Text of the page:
Many stories have been written about Tim and his work.  Daniel Chamberlain has a good one here and LA Weekly did a good piece back in 2004.   Video of Tim is plentiful too, with good stuff on YouTube here and here.   .


So, there we were, our guide, my son, me and seemingly dozens of birds, all standing at Tim's door.  After some wait, we finally met Tim.   A big guy, he appeared a bit stooped over with age.  Tim's gray beard flowed down past his chest and his long gray hair was gathered behind him in a pony tail.

Considering we had arrived unannounced, Tim was as gentlemanly as could be. He spontaneously talked about the wonder of compost.  I told him we were getting our vegetable garden ready.  Tim said his magic mulch would work miracles in the garden and talked about the importance of mulching to protect the soil.  

I asked if he had compost available and he readily obliged.  He pulled an old business card and a pen out of his pocket.   On the corner of the card, he wrote my address and phone number.  He said there were others ahead of me, but that he would he would call when he was ready.    I thanked him for the visit and for the compost to come.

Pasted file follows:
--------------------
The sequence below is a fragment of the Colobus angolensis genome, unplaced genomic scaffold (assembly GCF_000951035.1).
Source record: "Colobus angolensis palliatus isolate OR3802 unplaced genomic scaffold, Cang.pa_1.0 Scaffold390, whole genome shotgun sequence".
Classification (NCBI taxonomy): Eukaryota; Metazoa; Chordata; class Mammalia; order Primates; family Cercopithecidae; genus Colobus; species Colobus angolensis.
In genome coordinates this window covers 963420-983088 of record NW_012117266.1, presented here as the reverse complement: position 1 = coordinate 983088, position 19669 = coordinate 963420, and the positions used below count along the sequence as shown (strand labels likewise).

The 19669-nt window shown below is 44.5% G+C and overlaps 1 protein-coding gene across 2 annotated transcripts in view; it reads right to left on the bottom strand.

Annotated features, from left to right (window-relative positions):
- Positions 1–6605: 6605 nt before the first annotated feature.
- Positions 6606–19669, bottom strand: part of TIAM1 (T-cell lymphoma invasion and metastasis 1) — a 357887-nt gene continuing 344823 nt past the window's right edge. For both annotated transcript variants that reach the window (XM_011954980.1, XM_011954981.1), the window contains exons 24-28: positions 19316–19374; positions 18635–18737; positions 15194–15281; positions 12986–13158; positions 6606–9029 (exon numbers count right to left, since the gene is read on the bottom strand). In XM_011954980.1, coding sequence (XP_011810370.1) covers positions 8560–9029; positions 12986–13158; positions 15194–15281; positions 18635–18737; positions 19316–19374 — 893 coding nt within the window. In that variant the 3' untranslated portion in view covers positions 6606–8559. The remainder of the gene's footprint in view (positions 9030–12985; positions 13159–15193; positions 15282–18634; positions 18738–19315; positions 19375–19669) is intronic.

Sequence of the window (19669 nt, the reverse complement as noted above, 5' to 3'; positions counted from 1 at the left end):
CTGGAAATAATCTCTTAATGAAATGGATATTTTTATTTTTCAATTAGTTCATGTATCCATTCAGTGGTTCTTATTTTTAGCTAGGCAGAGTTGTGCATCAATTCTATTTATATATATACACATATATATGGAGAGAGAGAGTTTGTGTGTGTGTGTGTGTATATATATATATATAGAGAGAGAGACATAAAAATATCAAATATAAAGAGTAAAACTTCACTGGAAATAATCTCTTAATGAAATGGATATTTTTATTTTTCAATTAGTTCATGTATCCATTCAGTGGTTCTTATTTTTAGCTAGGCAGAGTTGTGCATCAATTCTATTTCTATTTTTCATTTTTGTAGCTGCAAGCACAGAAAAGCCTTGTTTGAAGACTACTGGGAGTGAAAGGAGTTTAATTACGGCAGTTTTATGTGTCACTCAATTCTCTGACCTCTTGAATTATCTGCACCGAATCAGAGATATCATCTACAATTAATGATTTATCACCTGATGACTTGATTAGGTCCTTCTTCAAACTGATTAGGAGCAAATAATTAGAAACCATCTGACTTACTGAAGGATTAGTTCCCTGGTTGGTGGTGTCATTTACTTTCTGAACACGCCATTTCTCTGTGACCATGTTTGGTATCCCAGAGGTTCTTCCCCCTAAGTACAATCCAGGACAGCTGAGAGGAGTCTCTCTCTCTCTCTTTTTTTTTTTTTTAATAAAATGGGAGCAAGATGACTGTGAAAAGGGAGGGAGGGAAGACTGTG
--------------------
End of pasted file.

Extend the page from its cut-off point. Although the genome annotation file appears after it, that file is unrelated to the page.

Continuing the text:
Tim said that he would deliver a load of "craptonite" to our  house in about three weeks.

And, he did.

Tuesday, March 20, 2012

Drama in a Meadow off New York Drive

It is always fun to see deer - especially when you live in the city.   I saw these deer this afternoon at the edge of the meadow across from the old Earthlink building on New York Drive.  

There were four deer.  Two large deer and a couple of younger, smaller deer.    . 

Then I spotted another animal moving over the hillside above the meadow. . I couldn't get a great look at it.  But, it was definitely a cat. Looked like a bobcat or small mountain lion.   I saw the cat move along a stretch of chain link fence and then crouch down.     About fifty feet and a line of chain link separated the cat from the deer. 

I watched the drama play out from the street.   Would the cat go after the deer?